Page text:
Woh aaye bazm mei itna to Taish ne dekha
Phir uske baad chiraghon mein roshni na rahi
He came to the assembly and that is all that Taish could see
For after wards there was no light left in the lamps


Faiz’s Love Poetry Was Not Second to His Revolutionary Verse

Centuries later, how does the modern poet view love? With the nazm gaining greater currency and challenging the hegemony of the ghazal, Faiz Ahmad Faiz in ‘Mujhse Pehli Si Muhabbat Mere Mahboob Na Mang’ (‘My Beloved, Don’t Ask Me To Love You As I Once Did’) acknowledges the heart-tugging beauty of the beloved but talks of the other sorrows of the world which claim his attention.

Faiz Ahmad Faiz in quiet contemplation.
Faiz Ahmad Faiz in quiet contemplation.
(Photo Courtesy: Pinterest)

He juxtaposes the beloved’s beauty against the miseries and ugliness of the world, a world which has hunger, disease and deprivation, a world that can never let him love her as he once did, for a love that is divorced from social reality is too individualistic, too meaningless:

Aur bhi dukh hain zamane mein muhabbat ke siwa
Raahatein aur bhi hain vasl ki raahat ke siwa
There are other sorrows too apart from love
And other pleasures too apart from that of union

Another poem, ‘Chand Roz Aur Meri Jaan’ (‘A Few Days More, My Dear’), again has the poet addressing his beloved and comforting her that the days of cruelty, oppression and helplessness are about to end. The humiliations inflicted by strange hands (the British), he assures her, shall be short lived:

Zulm ki chhaanv mein dam lene pe majbur hain hum
Aur kuchh deir sitam sah lein tadap lein ro lein

We are constrained to breathe in the shade of tyranny
Bear it just a little longer, endure thus oppression


Different Objects of Love in Urdu Poetry

Of all the contemporary poets, perhaps the one who poses the greatest problem is Munawwar Rana who seems to have virtually replaced the beloved with the mother and the love we see time and again in his poetry spanning decades is a son’s love for his mother in verses such as these:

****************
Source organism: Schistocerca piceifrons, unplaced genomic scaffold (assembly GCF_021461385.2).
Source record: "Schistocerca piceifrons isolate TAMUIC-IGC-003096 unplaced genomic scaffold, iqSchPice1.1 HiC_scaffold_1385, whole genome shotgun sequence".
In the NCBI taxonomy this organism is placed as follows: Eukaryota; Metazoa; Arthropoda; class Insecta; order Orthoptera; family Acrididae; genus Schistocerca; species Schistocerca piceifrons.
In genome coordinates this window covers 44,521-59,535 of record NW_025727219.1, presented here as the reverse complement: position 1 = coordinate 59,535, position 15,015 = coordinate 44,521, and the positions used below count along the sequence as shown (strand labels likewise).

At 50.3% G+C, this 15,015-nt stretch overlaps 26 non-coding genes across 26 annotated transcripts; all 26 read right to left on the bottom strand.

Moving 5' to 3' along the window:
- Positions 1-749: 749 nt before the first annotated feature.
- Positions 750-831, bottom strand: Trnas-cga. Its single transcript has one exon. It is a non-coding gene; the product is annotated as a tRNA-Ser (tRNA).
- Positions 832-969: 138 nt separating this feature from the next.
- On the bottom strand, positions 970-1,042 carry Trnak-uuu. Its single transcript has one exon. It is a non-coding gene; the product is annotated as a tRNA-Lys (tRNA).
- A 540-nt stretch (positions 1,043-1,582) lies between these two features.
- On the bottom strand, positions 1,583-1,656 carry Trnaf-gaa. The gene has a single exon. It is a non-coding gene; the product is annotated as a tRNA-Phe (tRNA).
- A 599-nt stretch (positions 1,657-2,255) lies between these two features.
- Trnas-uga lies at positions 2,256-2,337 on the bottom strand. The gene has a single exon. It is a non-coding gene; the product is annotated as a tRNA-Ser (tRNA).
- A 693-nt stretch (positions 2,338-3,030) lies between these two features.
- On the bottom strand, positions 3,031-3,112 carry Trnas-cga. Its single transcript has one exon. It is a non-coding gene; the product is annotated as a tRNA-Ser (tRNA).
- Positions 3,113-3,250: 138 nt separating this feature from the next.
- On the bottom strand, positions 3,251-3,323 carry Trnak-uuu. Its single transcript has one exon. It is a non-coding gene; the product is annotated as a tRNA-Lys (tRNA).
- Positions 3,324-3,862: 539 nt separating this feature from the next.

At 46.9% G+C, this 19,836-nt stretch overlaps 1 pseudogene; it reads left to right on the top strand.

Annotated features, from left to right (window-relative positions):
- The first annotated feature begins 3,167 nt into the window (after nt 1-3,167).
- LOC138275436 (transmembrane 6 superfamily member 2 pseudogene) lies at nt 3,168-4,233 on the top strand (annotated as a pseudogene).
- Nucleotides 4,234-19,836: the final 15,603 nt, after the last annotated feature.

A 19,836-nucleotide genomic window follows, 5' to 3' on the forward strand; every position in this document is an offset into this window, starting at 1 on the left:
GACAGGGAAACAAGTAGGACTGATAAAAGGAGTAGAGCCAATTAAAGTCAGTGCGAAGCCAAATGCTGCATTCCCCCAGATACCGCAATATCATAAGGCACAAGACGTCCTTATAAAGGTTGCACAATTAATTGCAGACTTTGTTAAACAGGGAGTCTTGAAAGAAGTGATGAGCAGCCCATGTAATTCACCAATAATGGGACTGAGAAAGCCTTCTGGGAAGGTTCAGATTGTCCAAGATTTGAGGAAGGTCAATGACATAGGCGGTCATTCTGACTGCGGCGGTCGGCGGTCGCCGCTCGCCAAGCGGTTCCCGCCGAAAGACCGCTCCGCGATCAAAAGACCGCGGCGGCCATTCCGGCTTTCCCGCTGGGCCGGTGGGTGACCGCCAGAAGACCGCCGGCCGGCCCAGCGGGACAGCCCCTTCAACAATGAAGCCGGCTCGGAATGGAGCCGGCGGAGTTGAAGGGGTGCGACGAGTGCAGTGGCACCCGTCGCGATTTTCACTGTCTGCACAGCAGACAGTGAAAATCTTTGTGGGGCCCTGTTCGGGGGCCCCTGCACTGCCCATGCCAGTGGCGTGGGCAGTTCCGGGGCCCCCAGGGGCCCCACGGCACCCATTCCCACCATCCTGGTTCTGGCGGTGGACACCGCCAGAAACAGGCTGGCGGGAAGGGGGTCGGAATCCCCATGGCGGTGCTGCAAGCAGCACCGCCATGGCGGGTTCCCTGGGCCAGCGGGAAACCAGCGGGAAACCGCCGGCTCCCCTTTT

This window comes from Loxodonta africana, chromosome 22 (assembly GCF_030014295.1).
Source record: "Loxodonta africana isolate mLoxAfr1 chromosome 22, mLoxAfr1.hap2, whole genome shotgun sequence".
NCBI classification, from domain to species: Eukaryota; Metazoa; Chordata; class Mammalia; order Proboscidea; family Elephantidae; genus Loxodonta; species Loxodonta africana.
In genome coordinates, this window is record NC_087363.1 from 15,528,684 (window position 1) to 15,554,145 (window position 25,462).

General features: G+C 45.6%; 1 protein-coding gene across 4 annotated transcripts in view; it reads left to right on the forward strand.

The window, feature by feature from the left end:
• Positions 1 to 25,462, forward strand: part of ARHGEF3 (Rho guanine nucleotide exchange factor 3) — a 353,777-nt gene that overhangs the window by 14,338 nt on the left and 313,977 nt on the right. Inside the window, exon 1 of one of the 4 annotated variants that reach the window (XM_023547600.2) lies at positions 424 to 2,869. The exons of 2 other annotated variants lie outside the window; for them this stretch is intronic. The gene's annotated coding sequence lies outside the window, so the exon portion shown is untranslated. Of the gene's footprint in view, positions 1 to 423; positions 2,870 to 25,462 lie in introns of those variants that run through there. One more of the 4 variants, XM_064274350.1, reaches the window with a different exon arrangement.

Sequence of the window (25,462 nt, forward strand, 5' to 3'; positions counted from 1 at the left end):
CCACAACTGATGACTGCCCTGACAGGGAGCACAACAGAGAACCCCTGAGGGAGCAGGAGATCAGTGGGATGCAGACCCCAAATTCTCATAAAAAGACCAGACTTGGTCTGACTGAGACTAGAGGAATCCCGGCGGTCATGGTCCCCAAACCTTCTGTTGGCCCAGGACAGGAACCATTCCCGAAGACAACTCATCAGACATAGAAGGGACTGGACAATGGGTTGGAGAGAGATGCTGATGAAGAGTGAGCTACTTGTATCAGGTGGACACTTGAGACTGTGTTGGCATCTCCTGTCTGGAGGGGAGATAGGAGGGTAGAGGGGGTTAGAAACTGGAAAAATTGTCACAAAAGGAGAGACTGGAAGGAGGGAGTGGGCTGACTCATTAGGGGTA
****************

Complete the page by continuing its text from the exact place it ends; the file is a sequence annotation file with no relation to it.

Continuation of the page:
Jab bhi kashti miri sailaab mein aa jaati hai
Ma dua karti hui ḳhvaab mein aa jaati hai
Whenever my boat reaches a flood
My mother, praying, appears in my dream

Noted Urdu writer, Munawwar Rana reading his poetry.
Noted Urdu writer, Munawwar Rana reading his poetry.
(Photo: YouTube/MunawwarRana)

Then there is Shahryar, neither fully modernist nor a traditionalist, who sees the beloved as an enigma, who invents a new vocabulary of love, who asks questions such as:

Ya tere ilawa bhi kisi shai ki talab hai
Ya apni muhabbat pe bharosa nahin hum ko
Is it that I hanker for anything apart from you
Or, is it that I do not trust my love for you

Much of Shahryar's poetry, especially his nazms, is concerned with matters of the body, with the relationship between men and women. He writes with naturalness and ease and none of the coy camouflage that some poets resort to, nor any of the overt in-your-face sexuality that mars much of modern Urdu poetry. Instead there is an easy acceptance:

Raat tujhe sapne mein dekha
Tujhko chhune ki khwahish ko
Kitni dushwari se taala
I saw you in a dream last night
And pushed away the desire to touch you
With such difficulty


To conclude, let us remember that love, be it romantic or bodily, is for the most part unattainable and, as for Shahryar, goya ke, as hard to find as a restful, dream-filled night's sleep in these times!

(Rakhshanda Jalil is a writer, translator and literary historian. She writes on literature, culture and society. She runs Hindustani Awaaz, an organisation devoted to the popularisation of Urdu literature. She tweets at @RakhshandaJalil. This is an opinion piece and the views expressed above are the author’s own. The Quint neither endorses nor is responsible for the same.)